Oyster mushrooms are in the top 3 for culinary consumption worldwide (the other 2 are Agaricus bisporus and Lentinus edodes, coming soon!). The tasty Golden Oyster (Pleurotus citrinopileatus, although some have suggested they should actually be categorized as a varietal of P. cornucopiae) is a relative newcomer to the American table. Native to eastern Russia, northern China, and Japan, it may have started to be available commercially in the U.S. about 20 years ago, including in cultivation. It appears to have escaped into the wild (for more info and to report if you've seen Golden Oysters in the wild click HERE)
This mushroom is very delicate with a strong umami flavor that is yet not overpowering. I found it blended extremely well in Asian stir fries, a Parmesan cream sauce, and in a broccoli, tomato and cheddar cheese quiche. I was not really happy with how delicate the mushrooms I purchased were (see photo below), but the flavor won me over.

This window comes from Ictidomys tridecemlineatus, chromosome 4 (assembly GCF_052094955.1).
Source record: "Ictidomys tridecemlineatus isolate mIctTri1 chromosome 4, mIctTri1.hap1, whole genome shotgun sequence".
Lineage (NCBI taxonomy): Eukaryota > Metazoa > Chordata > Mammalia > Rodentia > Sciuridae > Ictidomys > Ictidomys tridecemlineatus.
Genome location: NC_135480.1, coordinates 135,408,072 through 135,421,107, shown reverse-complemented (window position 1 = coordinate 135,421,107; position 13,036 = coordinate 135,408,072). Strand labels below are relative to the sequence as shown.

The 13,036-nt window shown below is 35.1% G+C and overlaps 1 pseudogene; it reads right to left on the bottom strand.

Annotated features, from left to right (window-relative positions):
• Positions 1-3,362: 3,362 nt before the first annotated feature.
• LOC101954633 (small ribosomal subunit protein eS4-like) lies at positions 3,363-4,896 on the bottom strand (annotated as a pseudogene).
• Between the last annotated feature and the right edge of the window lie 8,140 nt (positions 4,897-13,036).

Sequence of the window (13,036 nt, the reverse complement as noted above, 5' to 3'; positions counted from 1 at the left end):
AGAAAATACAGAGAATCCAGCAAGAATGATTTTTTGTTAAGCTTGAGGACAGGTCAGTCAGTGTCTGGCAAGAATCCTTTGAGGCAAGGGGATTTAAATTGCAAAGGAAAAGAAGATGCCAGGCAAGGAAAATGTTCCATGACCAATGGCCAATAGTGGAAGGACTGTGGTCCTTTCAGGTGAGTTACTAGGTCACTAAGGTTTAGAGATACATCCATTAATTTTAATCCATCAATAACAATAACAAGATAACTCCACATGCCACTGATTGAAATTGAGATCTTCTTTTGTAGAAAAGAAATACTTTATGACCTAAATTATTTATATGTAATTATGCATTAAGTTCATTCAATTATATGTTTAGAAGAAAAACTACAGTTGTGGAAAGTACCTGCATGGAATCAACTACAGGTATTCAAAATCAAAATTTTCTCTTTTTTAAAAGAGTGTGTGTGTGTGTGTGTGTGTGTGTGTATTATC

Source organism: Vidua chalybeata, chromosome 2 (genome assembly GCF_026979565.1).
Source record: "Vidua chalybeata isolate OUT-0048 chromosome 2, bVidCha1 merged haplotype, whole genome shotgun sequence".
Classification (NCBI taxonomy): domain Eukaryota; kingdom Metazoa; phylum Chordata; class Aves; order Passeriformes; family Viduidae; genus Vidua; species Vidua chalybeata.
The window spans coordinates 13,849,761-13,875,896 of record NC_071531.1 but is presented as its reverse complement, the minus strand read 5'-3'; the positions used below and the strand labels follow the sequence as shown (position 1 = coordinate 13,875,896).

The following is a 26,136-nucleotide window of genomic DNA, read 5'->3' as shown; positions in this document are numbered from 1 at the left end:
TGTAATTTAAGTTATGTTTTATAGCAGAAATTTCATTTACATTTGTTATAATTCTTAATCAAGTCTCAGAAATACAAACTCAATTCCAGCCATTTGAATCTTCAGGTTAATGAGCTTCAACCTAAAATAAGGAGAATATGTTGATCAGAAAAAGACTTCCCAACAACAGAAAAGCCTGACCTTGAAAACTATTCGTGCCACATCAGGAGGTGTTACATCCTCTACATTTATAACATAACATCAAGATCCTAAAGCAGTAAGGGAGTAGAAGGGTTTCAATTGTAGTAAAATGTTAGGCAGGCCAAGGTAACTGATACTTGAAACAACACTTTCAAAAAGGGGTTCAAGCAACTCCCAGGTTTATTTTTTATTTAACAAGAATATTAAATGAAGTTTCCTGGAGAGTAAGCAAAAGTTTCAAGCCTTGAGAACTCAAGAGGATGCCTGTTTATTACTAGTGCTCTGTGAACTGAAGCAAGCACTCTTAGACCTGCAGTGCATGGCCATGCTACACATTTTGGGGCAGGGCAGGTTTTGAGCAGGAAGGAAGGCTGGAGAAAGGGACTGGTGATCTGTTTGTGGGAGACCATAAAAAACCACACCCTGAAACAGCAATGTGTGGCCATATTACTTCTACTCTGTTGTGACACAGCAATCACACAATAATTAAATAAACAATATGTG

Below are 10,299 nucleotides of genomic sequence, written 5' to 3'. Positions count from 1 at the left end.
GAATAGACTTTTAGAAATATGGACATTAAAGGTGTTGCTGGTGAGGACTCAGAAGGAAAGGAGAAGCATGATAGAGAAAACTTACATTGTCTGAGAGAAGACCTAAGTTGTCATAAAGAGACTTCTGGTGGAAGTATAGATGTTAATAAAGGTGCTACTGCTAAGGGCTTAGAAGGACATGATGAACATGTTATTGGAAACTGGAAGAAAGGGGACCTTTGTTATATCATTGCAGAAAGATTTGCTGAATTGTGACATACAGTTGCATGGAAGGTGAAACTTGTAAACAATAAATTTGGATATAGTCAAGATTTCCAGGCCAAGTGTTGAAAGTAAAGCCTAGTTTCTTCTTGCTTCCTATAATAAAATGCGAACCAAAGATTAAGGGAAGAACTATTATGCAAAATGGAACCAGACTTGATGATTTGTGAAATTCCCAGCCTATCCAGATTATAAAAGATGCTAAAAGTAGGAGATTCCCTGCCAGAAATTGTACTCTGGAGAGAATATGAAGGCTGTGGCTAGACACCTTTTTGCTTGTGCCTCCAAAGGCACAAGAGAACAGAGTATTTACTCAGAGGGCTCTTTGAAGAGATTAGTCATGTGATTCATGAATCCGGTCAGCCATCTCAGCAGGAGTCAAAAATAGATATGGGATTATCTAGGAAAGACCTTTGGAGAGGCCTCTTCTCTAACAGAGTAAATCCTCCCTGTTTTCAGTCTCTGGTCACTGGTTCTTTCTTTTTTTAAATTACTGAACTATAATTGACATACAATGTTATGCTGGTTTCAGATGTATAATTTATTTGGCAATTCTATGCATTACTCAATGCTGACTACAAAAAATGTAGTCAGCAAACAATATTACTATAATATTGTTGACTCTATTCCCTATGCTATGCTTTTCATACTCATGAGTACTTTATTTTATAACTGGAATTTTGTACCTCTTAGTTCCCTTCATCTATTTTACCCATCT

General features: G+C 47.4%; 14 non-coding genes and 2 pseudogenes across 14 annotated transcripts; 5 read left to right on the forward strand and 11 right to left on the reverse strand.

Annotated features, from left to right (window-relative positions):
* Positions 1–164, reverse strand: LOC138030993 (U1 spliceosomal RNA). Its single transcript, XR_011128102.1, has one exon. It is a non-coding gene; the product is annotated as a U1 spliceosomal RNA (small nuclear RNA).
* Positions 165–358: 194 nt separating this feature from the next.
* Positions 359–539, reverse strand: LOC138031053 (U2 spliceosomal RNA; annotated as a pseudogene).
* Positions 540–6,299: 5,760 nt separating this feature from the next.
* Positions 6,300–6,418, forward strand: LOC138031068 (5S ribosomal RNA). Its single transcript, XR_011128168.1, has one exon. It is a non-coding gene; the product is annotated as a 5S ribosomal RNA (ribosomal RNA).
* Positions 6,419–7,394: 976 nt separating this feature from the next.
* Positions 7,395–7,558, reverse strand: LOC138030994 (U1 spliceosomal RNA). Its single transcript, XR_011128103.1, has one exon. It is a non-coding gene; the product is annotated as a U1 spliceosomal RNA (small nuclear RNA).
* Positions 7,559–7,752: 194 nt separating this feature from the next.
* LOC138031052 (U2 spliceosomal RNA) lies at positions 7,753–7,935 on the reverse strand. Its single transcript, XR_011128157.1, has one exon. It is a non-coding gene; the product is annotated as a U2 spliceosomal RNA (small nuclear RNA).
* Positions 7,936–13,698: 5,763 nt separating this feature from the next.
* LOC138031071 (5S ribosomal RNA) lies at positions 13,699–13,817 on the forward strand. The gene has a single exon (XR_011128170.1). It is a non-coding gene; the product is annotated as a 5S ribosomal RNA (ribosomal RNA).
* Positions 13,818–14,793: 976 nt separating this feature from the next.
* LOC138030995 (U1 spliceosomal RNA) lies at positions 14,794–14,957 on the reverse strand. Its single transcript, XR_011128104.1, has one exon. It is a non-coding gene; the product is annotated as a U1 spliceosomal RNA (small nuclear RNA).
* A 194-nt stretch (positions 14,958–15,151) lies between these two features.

While the Golden Oyster does not have the same research of medical claims as Shiitake or Reishi, it is starting to be noticed. Two studies have used an extract in diabetic mice, one in 2006 and one in 2017, both showing positive response.
I plan to continue consuming Golden Oyster, although not sure if I would try cultivating it. This is definitely a fungi I will continue to have fun with.
The photo of the Golden Oyster Mushroom at the top of this page was downloaded from Wikimedia Commons.
By This image was created by user Kerry Givens (kgivens) at Mushroom Observer, a source for mycological images.You can contact this user here.English | español | français | italiano | português | +/− [CC BY-SA 3.0 (https://creativecommons.org/licenses/by-sa/3.0)], via Wikimedia Commons